The “Hepatitis C – It’s About More Than Liver Disease” project of the National Viral Hepatitis Roundtable (NVHR) aims to increase awareness among the healthcare and patient communities about the extrahepatic manifestations (EHMs) associated with chronic Hepatitis C virus (HCV) infection. Through the provision of educational materials and opportunities to engage in discussion, the project promotes the recognition of HCV infection as a systemic disease that requires a comprehensive approach to care in order to improve patient health outcomes.
By Amy Orciari Herman
Use of sofosbuvir-velpatasvir to treat hepatitis C virus (HCV) infection in injection drug users usually leads to a sustained virologic response at 12 weeks, according to an industry-supported study in the Lancet Gastroenterology & Hepatology.
Some 103 patients with chronic HCV infection (types 1–4) who reported injection drug use in the prior 6 months received sofosbuvir-velpatasvir once daily for 12 weeks. At baseline, three-quarters had injected drugs in the past month. Roughly 60% of participants were receiving opioid substitution therapy during the study.
Of 100 participants who completed treatment, 99 had an end-of-treatment response. The primary outcome — sustained virologic response 12 weeks later — occurred in 94% of all participants. Of the three participants who completed treatment but didn’t achieve the primary outcome, two were lost to follow-up and one had HCV reinfection.
Commentators note that although guidelines recommend HCV treatment for drug users, “stigma … has resulted in insurance restrictions and reluctance from providers to offer appropriate medical therapy.” They conclude that HCV-infected injection drug users “can and should be treated with direct-acting antivirals.”
Follow-up of this cohort is ongoing.
by Kenneth Bender
A best practice advisory (BPA) displayed in the electronic health record (EHR) of baby boomer patients in a multi-site healthcare system prompted a 5-fold increase of screening for hepatitis C virus (HCV) in the population that, according to the Centers for Disease Control and Prevention (CDC), has a 5-fold higher prevalence of HCV than other age groups.
Low screening rates for baby boomers in clinical practice have been noted in multiple studies, in spite of the CDC’s and US Preventive Services Task Force’s recommendation years ago, Monica Konerman, MD, Gastroenterologist and Clinical Lecturer, University of Michigan Hospitals and Health Centers, Ann Arbor, MI, told MD Magazine.
The Center for Health Law and Policy Innovation of Harvard Law School (CHLPI) and the National Viral Hepatitis Roundtable (NVHR) launched the Hepatitis C: The State of Medicaid Access project.
This project includes a report that details hepatitis C treatment access restrictions in Medicaid programs in all states, the District of Columbia and Puerto Rico, including traditional fee-for-service as well as managed care. The report focuses on three of the most significant restrictions to treatment: liver damage, sobriety, and prescriber limitations. It is the most comprehensive public listing of these restrictions to date.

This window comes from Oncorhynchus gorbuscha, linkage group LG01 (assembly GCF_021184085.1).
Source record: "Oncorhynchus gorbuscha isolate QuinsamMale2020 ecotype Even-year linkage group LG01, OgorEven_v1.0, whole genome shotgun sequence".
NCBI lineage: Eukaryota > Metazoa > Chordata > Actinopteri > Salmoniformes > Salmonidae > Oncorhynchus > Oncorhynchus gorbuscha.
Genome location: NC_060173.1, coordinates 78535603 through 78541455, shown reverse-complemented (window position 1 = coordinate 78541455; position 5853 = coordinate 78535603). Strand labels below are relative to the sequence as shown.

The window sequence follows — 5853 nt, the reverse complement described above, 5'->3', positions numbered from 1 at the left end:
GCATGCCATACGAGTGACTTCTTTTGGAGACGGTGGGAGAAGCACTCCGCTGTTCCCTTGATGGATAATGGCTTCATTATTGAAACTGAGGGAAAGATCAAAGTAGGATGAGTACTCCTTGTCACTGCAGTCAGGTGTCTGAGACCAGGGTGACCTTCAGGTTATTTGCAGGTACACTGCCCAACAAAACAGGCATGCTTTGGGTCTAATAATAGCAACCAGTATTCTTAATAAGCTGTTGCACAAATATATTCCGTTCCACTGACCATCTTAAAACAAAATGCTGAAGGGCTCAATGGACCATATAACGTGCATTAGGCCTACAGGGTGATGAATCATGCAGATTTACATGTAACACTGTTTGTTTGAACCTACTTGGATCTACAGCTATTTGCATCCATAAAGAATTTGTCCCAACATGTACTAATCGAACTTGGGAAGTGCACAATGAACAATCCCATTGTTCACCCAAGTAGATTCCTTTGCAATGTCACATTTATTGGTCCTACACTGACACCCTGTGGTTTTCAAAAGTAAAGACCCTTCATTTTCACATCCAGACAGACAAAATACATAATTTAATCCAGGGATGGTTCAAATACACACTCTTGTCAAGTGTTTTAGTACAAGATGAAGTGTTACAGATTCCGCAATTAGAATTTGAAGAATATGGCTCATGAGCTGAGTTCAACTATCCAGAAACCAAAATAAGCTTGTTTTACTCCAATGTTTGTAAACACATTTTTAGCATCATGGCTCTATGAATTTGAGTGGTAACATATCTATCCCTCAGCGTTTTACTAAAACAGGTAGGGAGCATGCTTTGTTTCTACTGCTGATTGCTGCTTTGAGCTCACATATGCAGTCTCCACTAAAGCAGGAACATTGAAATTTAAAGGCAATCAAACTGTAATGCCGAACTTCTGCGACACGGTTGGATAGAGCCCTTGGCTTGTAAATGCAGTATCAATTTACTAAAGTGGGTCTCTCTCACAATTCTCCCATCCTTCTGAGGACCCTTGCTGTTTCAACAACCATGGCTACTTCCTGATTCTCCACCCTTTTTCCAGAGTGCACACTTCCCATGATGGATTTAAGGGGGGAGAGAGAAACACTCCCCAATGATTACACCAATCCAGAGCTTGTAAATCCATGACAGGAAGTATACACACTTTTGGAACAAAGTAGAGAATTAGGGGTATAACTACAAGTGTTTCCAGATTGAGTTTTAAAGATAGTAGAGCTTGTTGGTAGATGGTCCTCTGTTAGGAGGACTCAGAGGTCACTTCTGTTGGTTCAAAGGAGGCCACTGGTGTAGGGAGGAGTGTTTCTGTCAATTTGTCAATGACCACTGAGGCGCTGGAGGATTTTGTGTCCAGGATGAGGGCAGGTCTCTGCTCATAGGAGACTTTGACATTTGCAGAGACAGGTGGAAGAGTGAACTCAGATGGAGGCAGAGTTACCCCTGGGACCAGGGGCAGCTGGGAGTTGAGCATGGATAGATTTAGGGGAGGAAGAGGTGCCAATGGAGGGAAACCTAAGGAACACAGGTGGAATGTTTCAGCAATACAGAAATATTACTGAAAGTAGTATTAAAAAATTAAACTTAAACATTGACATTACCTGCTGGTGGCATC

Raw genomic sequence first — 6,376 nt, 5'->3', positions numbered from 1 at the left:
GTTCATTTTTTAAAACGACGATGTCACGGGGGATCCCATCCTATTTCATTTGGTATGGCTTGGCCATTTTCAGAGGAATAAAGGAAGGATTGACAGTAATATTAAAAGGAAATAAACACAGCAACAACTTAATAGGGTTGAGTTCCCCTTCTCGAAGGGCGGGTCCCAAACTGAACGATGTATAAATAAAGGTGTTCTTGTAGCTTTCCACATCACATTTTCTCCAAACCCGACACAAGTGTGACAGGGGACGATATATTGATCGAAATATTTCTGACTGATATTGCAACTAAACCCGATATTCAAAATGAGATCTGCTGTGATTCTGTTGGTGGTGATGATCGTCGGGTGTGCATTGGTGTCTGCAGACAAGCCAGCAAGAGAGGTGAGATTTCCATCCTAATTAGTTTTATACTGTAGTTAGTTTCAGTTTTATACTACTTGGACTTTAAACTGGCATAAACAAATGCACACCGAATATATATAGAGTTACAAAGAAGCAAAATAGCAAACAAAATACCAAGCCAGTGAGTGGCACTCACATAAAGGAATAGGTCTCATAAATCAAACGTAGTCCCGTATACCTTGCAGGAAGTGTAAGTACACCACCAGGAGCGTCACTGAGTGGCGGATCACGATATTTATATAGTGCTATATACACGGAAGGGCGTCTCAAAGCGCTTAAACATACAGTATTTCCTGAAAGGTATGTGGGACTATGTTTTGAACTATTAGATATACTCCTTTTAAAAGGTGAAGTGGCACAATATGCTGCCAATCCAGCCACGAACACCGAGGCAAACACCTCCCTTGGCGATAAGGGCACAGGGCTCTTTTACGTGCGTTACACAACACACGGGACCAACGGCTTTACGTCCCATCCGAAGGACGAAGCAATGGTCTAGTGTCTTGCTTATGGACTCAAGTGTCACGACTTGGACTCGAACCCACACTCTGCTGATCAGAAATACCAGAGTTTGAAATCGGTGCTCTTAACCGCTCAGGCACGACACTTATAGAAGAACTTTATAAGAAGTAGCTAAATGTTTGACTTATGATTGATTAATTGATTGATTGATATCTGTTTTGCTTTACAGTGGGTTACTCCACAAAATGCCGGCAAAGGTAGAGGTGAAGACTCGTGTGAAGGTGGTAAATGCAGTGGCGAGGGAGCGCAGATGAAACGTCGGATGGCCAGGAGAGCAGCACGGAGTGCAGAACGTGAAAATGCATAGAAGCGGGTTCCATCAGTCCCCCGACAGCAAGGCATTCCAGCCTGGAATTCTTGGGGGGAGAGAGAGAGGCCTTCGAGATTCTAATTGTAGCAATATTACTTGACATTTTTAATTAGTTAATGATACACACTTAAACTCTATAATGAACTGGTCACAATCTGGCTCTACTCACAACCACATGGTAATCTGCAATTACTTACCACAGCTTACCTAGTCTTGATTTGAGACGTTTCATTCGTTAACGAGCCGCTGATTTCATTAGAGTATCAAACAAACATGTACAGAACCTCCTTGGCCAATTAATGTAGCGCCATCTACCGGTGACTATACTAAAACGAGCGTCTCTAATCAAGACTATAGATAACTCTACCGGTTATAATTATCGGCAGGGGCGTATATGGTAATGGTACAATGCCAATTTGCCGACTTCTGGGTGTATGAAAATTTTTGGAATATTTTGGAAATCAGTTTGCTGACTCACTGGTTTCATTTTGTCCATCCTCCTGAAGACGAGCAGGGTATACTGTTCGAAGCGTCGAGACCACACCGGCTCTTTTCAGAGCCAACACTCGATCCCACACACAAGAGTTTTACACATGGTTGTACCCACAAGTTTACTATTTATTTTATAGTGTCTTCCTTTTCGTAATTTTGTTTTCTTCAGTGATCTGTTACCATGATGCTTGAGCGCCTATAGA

NVHR also issued report cards for each state Medicaid program. These report cards grade each state based on its restrictions and include recommendations for improving access to hepatitis C treatment. Colorado received a C+.
These materials are available for download at www.stateofhepc.org. The website also has a petition for advocates to sign calling for open access and will have media articles, resources and other materials.
By Robert Preidt, HealthDay Reporter
FRIDAY, Oct. 20, 2017 (HealthDay News) — Opioid abuse therapy may be more effective if patients are screened for hepatitis C as part of the program, a new Canadian study says.
The research found a sharp drop in opioid abuse among patients after they were told they tested positive for the hepatitis C virus (HCV). Hepatitis C causes liver disease that can lead to cirrhosis (scarring of the liver), liver cancer and liver failure, the researchers said.
“Our study showed awareness of HCV infection among this particular population may motivate them to reduce their consumption and hopefully high-risk behavior,” said lead investigator Dr. Hooman Farhang Zangneh, a postdoctoral research fellow at the Toronto Centre for Liver Disease at Toronto General Hospital.
By Amy Orciari Herman
A New York State law requiring healthcare providers to offer hepatitis C virus (HCV) antibody testing to patients born between 1945 and 1965 led to rapid increases in HCV testing and linkage to HCV care. The findings appear in MMWR.
The law, enacted in 2014, mandated that clinicians in primary care or inpatient settings offer HCV screening to age-appropriate patients who hadn’t been offered screening previously. (Since 2012, the CDC has recommended one-time HCV testing for this population.)
Laboratory data showed a 51% increase in the number of specimens collected for HCV testing in this age group during the first year of the law’s implementation, compared with the prior year. A similar increase was seen among Medicaid patients alone. In addition, the percentage of patients with newly diagnosed HCV infection who were linked to care increased by 40% (from 24% to 34%) between the two periods.
- People who use drugs can adhere to treatment
- Risk of re-infection among PWID is minimal
- Offering HCV curative treatment reduces the amount of transmissible disease within communities most affected
- Treatment of HCV among PWID is cost-effective and demonstrates the need for accessible, equitable insurance for all